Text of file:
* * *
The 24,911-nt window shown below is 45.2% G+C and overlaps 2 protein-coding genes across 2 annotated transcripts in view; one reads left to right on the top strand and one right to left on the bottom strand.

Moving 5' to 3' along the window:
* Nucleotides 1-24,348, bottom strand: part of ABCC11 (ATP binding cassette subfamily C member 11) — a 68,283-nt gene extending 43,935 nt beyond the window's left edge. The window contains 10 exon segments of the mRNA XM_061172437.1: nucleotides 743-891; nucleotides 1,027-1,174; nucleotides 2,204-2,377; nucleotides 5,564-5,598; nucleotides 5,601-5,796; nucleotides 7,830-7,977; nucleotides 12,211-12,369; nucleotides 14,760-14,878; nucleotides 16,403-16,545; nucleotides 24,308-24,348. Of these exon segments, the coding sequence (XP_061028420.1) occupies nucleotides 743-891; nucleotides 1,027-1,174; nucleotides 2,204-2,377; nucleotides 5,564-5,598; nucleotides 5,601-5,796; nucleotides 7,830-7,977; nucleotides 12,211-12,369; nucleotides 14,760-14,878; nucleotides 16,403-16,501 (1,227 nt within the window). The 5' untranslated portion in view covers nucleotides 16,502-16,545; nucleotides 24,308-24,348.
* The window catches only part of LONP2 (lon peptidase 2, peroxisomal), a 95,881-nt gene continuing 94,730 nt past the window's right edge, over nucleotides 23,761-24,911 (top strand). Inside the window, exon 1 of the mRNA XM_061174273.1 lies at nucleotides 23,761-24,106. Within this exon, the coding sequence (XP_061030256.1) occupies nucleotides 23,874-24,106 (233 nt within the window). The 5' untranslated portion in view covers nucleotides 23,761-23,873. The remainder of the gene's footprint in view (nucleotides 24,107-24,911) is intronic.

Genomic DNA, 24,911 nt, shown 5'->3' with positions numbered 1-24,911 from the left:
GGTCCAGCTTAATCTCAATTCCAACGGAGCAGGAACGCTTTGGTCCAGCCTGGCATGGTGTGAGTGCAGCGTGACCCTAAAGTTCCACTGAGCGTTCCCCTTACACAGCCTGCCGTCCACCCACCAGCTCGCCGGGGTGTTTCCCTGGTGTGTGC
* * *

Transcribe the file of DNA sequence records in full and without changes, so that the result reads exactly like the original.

The 24,911-nt window shown below is 45.2% G+C and overlaps 2 protein-coding genes across 2 annotated transcripts in view; one reads left to right on the top strand and one right to left on the bottom strand.

Moving 5' to 3' along the window:
* Nucleotides 1-24,348, bottom strand: part of ABCC11 (ATP binding cassette subfamily C member 11) — a 68,283-nt gene extending 43,935 nt beyond the window's left edge. The window contains 10 exon segments of the mRNA XM_061172437.1: nucleotides 743-891; nucleotides 1,027-1,174; nucleotides 2,204-2,377; nucleotides 5,564-5,598; nucleotides 5,601-5,796; nucleotides 7,830-7,977; nucleotides 12,211-12,369; nucleotides 14,760-14,878; nucleotides 16,403-16,545; nucleotides 24,308-24,348. Of these exon segments, the coding sequence (XP_061028420.1) occupies nucleotides 743-891; nucleotides 1,027-1,174; nucleotides 2,204-2,377; nucleotides 5,564-5,598; nucleotides 5,601-5,796; nucleotides 7,830-7,977; nucleotides 12,211-12,369; nucleotides 14,760-14,878; nucleotides 16,403-16,501 (1,227 nt within the window). The 5' untranslated portion in view covers nucleotides 16,502-16,545; nucleotides 24,308-24,348.
* The window catches only part of LONP2 (lon peptidase 2, peroxisomal), a 95,881-nt gene continuing 94,730 nt past the window's right edge, over nucleotides 23,761-24,911 (top strand). Inside the window, exon 1 of the mRNA XM_061174273.1 lies at nucleotides 23,761-24,106. Within this exon, the coding sequence (XP_061030256.1) occupies nucleotides 23,874-24,106 (233 nt within the window). The 5' untranslated portion in view covers nucleotides 23,761-23,873. The remainder of the gene's footprint in view (nucleotides 24,107-24,911) is intronic.

Genomic DNA, 24,911 nt, shown 5'->3' with positions numbered 1-24,911 from the left:
GGTCCAGCTTAATCTCAATTCCAACGGAGCAGGAACGCTTTGGTCCAGCCTGGCATGGTGTGAGTGCAGCGTGACCCTAAAGTTCCACTGAGCGTTCCCCTTACACAGCCTGCCGTCCACCCACCAGCTCGCCGGGGTGTTTCCCTGGTGTGTGC